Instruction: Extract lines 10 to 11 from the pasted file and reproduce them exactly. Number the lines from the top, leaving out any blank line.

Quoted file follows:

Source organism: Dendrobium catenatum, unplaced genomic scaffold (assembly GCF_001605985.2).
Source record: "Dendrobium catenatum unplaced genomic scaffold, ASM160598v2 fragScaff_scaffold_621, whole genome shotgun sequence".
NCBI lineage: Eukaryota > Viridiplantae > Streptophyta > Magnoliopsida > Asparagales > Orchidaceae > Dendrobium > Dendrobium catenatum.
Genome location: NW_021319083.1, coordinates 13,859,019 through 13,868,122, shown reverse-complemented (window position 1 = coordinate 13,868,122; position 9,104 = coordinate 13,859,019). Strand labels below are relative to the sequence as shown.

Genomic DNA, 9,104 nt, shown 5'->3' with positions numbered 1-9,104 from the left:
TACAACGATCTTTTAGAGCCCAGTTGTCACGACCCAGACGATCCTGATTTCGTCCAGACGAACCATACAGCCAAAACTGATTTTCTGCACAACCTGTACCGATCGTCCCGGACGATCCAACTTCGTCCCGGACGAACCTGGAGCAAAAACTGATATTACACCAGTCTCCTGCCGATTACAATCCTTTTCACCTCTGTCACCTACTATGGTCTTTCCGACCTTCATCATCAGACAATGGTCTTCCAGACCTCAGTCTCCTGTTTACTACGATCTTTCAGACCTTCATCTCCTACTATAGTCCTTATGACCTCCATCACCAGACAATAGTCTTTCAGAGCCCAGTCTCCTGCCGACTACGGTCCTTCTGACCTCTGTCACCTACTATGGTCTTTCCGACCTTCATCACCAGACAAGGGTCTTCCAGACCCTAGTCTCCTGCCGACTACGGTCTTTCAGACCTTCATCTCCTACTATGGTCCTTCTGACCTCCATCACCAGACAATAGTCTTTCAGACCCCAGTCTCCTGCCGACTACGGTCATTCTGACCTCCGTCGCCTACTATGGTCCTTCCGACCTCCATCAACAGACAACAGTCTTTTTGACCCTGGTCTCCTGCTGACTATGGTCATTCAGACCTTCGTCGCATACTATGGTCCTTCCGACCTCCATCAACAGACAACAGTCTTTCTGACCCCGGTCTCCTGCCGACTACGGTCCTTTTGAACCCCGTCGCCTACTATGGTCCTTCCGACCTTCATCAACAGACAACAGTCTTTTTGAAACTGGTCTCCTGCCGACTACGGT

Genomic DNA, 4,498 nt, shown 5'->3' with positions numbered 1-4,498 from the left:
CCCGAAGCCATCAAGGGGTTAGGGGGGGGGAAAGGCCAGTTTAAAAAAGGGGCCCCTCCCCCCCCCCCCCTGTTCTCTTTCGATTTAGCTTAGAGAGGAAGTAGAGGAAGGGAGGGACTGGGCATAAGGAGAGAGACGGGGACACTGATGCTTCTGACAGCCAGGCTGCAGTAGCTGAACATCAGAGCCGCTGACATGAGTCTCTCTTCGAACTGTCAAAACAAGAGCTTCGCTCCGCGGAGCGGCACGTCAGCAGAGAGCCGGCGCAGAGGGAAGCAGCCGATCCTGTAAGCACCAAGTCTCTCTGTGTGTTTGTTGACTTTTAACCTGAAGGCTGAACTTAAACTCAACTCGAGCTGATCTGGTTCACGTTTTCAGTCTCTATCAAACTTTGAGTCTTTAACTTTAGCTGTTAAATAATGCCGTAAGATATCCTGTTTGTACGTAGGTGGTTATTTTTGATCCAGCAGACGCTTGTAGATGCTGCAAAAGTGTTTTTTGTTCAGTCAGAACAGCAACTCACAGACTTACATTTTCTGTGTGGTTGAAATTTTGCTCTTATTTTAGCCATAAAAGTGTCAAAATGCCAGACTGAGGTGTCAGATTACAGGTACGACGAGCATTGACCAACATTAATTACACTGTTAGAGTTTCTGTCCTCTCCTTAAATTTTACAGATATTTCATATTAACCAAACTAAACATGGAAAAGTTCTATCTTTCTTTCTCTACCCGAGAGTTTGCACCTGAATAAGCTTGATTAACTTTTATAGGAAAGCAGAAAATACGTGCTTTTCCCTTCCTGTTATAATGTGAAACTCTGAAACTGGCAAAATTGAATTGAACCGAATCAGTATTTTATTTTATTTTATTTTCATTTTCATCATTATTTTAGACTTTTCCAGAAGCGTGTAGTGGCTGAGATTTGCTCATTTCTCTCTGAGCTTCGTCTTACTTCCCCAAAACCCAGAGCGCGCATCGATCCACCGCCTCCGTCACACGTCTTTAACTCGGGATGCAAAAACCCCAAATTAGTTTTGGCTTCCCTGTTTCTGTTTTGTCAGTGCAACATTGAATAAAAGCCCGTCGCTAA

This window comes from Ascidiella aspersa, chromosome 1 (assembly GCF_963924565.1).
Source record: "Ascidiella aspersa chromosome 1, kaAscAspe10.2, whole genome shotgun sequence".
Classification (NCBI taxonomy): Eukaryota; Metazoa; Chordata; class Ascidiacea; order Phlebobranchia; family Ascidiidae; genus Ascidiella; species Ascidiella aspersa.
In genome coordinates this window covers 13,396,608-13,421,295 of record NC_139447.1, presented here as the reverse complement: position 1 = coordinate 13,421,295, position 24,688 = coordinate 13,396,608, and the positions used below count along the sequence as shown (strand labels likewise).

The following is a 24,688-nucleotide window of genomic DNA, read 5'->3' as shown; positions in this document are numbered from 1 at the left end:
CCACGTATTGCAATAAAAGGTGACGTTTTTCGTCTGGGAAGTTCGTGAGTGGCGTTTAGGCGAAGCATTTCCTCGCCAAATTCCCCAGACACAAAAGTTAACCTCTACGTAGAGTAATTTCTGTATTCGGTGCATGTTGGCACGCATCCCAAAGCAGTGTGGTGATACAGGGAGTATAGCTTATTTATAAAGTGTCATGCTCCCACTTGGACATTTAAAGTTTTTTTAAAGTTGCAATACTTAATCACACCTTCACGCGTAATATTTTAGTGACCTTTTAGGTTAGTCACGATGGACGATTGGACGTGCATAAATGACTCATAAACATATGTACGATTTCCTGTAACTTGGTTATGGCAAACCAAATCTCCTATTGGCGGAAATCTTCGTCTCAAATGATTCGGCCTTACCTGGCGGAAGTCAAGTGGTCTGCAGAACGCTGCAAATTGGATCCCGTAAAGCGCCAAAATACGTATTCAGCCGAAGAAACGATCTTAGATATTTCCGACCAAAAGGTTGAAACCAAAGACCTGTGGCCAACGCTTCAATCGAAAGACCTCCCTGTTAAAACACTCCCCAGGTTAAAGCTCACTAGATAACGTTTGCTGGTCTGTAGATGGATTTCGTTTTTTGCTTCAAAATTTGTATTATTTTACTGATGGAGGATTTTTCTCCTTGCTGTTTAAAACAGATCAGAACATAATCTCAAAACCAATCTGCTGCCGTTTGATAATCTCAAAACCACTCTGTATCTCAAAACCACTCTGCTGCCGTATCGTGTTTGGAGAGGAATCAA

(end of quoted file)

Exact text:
Source record: "Ascidiella aspersa chromosome 1, kaAscAspe10.2, whole genome shotgun sequence".
Classification (NCBI taxonomy): Eukaryota; Metazoa; Chordata; class Ascidiacea; order Phlebobranchia; family Ascidiidae; genus Ascidiella; species Ascidiella aspersa.